from the richer and weaker nature, than the weaker nature has from the harder. Antipathy between men who might gain much from each other is oftener generated by the spirit of con- tempt which the stronger feels,—and feels unjustly,—for the weaker, than by any other cause. When, at the conclusion of Goethe's play, Tasso throws his arms round Antonio, and de- clares that he clings to him much as the shipwrecked sailor clings to the rock on which his ship had been wrecked, he did not recognise in his humiliation that he might have mach more to give to Antonio than he could possibly receive from him ; and yet so it certainly was. And so, too, it often is between men and women who have been estranged by the half- contempt with which men so often treat women,—their sisters for example. Probably the man has mach more to receive from the woman than he would have had to give her. Were it not for contempt, the chief source of antipathy between natures of opposite kinds, it constantly happens that there might have been a tie in which the one who feels the contempt would have gained infinitely more than the cue who is the object of it. It is not a hard character which u wally has the greatest power to confirm and strengthen weaker and softer natures ; but it constantly is a weaker and softer character which has most power to soften the harder character, and to open it to new worlds of experience, were there not this spell against mutual understanding between them. Just as some dogs hardly ever forgive being laughed at, so, even amongst men, contempt, or even the vestige of it, is a very adequate explanation of very needless and mischievous antipathies.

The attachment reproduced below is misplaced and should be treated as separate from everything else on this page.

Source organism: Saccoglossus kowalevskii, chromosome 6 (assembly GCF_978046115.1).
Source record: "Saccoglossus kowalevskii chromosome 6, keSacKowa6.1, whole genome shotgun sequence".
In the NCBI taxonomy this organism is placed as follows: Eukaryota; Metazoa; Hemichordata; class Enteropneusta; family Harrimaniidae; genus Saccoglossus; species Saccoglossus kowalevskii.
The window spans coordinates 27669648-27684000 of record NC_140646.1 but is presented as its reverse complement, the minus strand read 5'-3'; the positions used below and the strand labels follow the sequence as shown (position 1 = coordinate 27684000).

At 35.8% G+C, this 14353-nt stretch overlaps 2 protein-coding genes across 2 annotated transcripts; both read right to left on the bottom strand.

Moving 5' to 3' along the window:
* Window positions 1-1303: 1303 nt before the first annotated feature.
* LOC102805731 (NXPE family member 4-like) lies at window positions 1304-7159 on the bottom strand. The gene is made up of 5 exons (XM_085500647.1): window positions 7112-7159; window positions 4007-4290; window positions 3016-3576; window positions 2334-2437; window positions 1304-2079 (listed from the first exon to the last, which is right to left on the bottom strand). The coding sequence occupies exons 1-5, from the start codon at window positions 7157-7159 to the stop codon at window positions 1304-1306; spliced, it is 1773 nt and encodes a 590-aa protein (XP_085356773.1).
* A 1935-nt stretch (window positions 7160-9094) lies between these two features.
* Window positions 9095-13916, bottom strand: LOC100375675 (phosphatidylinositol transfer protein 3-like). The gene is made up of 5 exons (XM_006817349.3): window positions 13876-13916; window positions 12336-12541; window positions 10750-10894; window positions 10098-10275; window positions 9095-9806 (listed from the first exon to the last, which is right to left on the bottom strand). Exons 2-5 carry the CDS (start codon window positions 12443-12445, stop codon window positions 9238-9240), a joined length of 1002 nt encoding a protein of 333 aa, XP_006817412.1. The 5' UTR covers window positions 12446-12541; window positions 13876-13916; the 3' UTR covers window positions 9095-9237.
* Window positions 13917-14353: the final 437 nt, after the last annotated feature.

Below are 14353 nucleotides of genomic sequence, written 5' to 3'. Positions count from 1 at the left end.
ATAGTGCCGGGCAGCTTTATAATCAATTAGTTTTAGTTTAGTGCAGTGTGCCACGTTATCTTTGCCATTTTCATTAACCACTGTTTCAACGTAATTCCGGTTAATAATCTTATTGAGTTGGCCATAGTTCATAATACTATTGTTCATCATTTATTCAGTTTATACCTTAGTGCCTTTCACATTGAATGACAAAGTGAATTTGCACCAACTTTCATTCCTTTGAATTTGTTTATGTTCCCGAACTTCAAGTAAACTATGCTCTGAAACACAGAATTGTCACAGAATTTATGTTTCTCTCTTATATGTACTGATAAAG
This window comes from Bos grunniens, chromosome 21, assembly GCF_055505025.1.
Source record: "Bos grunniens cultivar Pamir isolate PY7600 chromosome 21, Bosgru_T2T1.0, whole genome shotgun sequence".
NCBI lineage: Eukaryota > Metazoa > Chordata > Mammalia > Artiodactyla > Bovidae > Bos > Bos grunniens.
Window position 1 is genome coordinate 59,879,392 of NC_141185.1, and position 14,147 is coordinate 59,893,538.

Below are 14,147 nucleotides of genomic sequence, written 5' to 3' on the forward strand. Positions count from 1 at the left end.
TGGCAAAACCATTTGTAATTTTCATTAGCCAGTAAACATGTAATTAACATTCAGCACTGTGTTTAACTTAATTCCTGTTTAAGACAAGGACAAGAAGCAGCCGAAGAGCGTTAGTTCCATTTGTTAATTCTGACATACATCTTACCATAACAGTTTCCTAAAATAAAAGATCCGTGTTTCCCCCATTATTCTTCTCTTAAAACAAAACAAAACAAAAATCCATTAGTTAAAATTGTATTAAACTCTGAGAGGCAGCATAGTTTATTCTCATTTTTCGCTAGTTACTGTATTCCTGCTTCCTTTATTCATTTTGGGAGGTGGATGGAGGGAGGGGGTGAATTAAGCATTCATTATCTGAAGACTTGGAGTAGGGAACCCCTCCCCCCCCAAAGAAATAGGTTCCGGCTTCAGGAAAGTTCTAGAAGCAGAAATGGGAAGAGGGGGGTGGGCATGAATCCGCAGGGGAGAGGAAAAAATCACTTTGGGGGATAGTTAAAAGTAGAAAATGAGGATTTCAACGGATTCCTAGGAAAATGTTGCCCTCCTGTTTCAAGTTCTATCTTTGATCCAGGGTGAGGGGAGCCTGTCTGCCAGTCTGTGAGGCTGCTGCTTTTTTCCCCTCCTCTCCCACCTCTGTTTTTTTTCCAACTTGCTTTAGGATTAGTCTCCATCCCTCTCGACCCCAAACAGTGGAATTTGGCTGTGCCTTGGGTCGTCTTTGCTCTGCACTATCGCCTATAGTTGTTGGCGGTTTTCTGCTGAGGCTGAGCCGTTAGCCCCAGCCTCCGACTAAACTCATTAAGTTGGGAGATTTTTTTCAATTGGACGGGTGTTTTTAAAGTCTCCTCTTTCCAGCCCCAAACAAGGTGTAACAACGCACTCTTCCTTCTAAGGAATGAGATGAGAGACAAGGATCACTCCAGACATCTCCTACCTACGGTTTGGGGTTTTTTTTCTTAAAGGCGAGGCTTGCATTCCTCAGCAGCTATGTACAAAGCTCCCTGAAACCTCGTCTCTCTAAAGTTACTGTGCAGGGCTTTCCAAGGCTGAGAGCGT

But there are certainly some antipathies which are not explain- able in that fashion, and yet areas keen and as enduring as if they were founded on a perfectly legitimate and clearly understood cause. Nothing is more capricious than antipathy, and not unfre- quently the antipathy which appears to be most capricious is not the antipathy which succumbs easily to mutual knowledge,—as did the antipathy which Elizabeth Bennet bore to Mr. Darcy in "Pride and Prejudice,"—bat one which outlasts every attempt to break it down. Antipathy due to mutually supplementary qualities often ends, as we have said, in the closest attachment; but there is an antipathy which appears to be due to some indefinable note of character that makes the same sort of pain- ful impression on particular minds which the scratch of a slate- pencil on a slate makes upon the ear,—one that curdles the blood with a nervous dislike of which it is impossible to state the . cause. That, we suppose, is the antipathy described in the schoolboy's expression of aversion for Dr. Fell, and such an antipathy is, perhaps, more formidable than any other kind of antipathy, more even than the antipathy founded on a resemblance in the excess of some such quality as vanity. Celia, in George Eliot's " Middlemarch," expresses some such antipathy as this when she says that she dislikes Mr. Casaubon for scraping his soup-plate with his spoon. That, of course, only meant that she felt so strong an aversion to the general impression produced by his character upon her that the first trifle she could find to criticise at all became the excuse for an anti- pathy. There was something in the note given out by his character which repelled and angered her. There is a story in Chambers's Journal of a dog who was very fond of a lady, whose high, brilliant soprano voice, however, was intolerable to him ; and she no sooner began to sing than he began to howl, and this though no other person's singing annoyed him at all. There was something in the timbre of her voice which struck painfully on the dog's ear, and made him feel his sensations intolerable. The present writer has a little dog who cannot endure the note of a musical-box, though he does not seriously object to the piano,— .protesting against it, indeed, but soon subsiding into composure ; while the musical-box irritates him to madness. There seems to be something analogous to this in the intolerance men some- times display of the note struck by certain person' character. It need not necessarily be the note of a specially evil character; but there are characters every manifestation of which seems to excite an intolerable nervous irritability in the few persons, or, it may be, the only person, with whom they are wholly out of tune. In King Lear, when Kent says of Goneril's steward,— " No contraries hold more antipathy than I and such a knave," and he is asked by the Duke of Cornwall, " Why dost thou call him knave? What is his fault?" he replies merely, "His countenance likes me not ;" which is as much as to say,—' I dislike him, because his countenance repels me ; and that is all the reason I have to give.' And if you come to think of it, it is rather strange that one does not hear more of these uncon- trollable and capricious antipathies, than it is that one hears so much of them. There is, perhaps, hardly a person in existence who has not some uncontrollable antipathy to some one sound, taste, or smell which to other persons appears delightful, or at worst indifferent. And yet uncon- trollable antipathies to persons, apart, of course, from the solid grounds of injury or ill-usage, are comparatively very rare, far rarer than equally capricious aversions to simple sounds, flavours, or odours. We should think that such pure antipathies are rarest in the highest races,—chiefly, perhaps, because in those races the area of human nature is larger and the substance more complex, so that it is difficult to find anything purely repulsive which is not mixed with other quali- ties more or less tolerable, if not even interesting. The anti- pathies springing from the mutual repulsion of common defects or faults are common enough ; the antipathies springing from a superficial antagonism of nature are still commoner and not unfrequently the origin of ultimate friendship ; but the pure antipathies, as one may call them, arising from inscrutable and insurmountable discord of nature, are extremely rare in men, and probably little more than survivals of a state in which human nature was a far thinner, poorer, and less complex affair than it is now. It is easy to be revolted by a sound, a taste, or a smell ; but it is not easy to be simply and absolutely revolted by anything so full of different and miscellaneous characteristics as a human being.